Anti-Vaxxers

Texas GOP lawmaker: Vaccines are ‘sorcery’ created by ‘self-enriching’ scientists

When doctor and vaccine advocate Peter Hotez posted a tweet criticizing vaccine exemptions in the state the state of Texas this Tuesday, he probably expected the usual onslaught of anti-vaxxer trolls in his mentions. So he was a little taken aback to see an elected state representative attack him with some of the most backward anti-vax logic he’s seen.

“Children of #Texas have been placed in harm’s way for the financial gain of special & outside interest groups,” Hotez tweeted this Tuesday. “Calling on our TX elected leaders to say “NO MAS” and stand up for our children!”

That’s when GOP Rep. Jonathan Sticklandchimed in, accusing Hotez of being “bought and paid for by the biggest special interest in politics.”

“Do our state a favor and mind your own business,” Strickland added. “Parental rights mean more to us than your self enriching “science.”

Accusing people who publicly talk about the benefits of vaccines of being ‘paid shills’ is one of the oldest tactics of anti-vax trolls, and Hotez was having none of it.

“Wow that’s impressive, from a member of the Texas House of Representatives,” Hotez replied. “Sir, as you know, I don’t take a dime from the vaccine industry. I develop neglected disease vaccines for the world’s poorest people. And as a Texas pediatrician-scientist it is most certainly my business.”

Of course, as is the case with most anti-vaxxers, Stickland wasn’t convinced and continued his tirade, calling vaccines “sorcery.”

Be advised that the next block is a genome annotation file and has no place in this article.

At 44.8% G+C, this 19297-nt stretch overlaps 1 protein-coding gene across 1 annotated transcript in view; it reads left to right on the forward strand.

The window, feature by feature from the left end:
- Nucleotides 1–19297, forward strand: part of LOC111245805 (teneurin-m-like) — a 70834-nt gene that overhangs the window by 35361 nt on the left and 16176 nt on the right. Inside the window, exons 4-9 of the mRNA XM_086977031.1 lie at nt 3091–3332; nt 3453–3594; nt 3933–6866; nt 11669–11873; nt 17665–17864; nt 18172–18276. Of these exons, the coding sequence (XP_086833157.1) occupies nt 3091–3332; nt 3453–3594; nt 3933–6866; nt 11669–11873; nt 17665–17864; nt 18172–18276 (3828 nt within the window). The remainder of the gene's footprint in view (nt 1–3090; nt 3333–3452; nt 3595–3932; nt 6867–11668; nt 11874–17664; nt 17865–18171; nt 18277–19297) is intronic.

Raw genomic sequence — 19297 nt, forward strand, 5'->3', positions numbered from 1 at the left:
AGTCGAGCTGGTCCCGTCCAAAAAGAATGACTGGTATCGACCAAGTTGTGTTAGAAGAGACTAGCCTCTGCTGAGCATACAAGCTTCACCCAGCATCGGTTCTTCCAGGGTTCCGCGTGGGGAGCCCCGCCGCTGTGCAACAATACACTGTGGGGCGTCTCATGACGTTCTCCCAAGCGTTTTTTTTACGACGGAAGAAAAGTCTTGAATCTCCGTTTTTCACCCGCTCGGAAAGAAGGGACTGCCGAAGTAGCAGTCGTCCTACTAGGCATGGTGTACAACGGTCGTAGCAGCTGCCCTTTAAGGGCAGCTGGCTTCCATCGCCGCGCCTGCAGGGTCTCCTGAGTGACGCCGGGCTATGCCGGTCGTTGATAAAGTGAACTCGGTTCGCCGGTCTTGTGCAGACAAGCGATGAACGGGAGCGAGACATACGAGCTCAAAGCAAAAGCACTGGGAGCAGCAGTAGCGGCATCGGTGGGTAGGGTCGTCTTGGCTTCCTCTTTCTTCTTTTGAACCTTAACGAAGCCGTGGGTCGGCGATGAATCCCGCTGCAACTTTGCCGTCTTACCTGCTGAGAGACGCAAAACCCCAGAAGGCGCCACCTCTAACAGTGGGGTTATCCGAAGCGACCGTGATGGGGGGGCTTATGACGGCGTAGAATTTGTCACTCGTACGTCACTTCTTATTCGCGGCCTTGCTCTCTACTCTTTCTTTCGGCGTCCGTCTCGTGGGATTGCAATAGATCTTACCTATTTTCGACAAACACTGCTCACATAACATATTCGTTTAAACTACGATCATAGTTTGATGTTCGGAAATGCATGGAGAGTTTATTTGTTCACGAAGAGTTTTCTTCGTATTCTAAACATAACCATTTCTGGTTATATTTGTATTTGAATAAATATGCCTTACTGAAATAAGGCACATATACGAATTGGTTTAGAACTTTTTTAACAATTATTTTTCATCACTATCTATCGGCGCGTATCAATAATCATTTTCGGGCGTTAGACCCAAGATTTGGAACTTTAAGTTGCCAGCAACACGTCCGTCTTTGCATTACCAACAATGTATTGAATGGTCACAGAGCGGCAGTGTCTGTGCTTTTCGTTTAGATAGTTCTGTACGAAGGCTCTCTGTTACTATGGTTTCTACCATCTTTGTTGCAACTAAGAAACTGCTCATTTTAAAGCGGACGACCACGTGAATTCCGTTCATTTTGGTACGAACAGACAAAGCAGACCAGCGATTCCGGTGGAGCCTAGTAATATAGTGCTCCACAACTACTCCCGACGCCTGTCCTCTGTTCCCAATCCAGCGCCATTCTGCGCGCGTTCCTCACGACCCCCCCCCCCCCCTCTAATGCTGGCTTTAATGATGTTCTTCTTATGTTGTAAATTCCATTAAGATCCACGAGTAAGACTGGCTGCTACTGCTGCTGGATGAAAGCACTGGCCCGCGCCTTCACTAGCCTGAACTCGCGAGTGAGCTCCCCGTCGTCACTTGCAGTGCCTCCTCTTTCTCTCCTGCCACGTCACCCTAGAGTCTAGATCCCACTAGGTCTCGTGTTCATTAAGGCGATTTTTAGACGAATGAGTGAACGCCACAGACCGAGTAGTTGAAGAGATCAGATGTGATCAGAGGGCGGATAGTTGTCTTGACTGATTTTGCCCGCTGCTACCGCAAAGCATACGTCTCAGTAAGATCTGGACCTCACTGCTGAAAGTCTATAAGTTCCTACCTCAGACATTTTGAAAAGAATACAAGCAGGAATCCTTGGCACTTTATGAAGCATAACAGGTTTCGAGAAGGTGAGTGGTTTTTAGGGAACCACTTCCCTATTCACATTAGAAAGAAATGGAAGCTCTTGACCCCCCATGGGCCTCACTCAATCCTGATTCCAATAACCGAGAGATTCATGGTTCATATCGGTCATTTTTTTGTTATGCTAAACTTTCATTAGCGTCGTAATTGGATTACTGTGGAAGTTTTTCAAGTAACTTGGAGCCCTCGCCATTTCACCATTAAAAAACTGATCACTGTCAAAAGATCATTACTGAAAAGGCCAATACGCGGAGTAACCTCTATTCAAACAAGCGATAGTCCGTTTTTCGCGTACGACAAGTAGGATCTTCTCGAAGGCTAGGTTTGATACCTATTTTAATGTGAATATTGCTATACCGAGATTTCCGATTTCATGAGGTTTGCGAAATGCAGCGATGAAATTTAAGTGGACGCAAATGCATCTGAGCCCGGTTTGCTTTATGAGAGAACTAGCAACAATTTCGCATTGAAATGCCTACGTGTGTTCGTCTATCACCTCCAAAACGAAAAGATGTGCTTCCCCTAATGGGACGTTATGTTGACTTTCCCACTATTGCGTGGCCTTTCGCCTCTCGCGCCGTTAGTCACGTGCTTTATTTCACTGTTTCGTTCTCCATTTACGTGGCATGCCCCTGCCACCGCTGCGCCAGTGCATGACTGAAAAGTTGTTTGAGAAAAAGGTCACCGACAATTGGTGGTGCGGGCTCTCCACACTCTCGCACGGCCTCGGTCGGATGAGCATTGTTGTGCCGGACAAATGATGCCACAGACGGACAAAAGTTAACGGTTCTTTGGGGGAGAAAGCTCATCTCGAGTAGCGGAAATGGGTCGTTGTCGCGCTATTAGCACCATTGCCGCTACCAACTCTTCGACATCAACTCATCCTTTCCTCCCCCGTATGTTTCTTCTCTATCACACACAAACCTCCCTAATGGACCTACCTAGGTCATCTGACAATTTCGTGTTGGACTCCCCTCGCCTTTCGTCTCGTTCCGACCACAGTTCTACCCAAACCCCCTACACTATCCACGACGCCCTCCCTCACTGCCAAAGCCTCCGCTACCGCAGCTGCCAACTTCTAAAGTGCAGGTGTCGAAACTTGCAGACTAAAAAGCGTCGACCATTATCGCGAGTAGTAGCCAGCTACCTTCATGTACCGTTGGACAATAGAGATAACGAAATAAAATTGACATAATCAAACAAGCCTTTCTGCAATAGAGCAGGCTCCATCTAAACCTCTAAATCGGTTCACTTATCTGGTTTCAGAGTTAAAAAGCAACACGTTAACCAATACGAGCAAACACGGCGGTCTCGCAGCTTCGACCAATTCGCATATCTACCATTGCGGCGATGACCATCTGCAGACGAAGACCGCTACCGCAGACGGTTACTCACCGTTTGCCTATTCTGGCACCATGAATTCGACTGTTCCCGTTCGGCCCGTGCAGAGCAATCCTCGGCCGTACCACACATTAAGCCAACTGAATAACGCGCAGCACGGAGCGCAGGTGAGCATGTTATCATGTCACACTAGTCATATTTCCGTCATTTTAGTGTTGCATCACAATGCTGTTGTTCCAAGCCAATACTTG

“Make the case for your sorcery to consumers on your own dime,” Strickland tweeted. “Like every other business. Quit using the heavy hand of government to make your business profitable through mandates and immunity. It’s disgusting.”

The same day of Stickland and Hotez’s exchange, the Houston Chronicle published a report saying that despite the resurgence of measles across the nation, vaccine exemptions in the state of Texas are up.

From the Houston Chronicle:

The number increased 14 percent in 2018-2019, continuing a 15-year-long trend that public health officials worry is leaving communities vulnerable to the resurgence of preventable diseases such as measles, which has been confirmed this year in 23 states, including Texas. The number of measles cases this year is the largest since 1994.

As The Washington Post points out, measles cases are the highest in the U.S. since the disease was declared eradicated two decades ago. At least 764 cases across 23 states have been reported this year according to the Centers for Disease Control and Prevention (CDC).

Correction: A former version of this article mistakenly spelled Stickland’s name as “Strickland.”

Featured image: screen grab/YouTube

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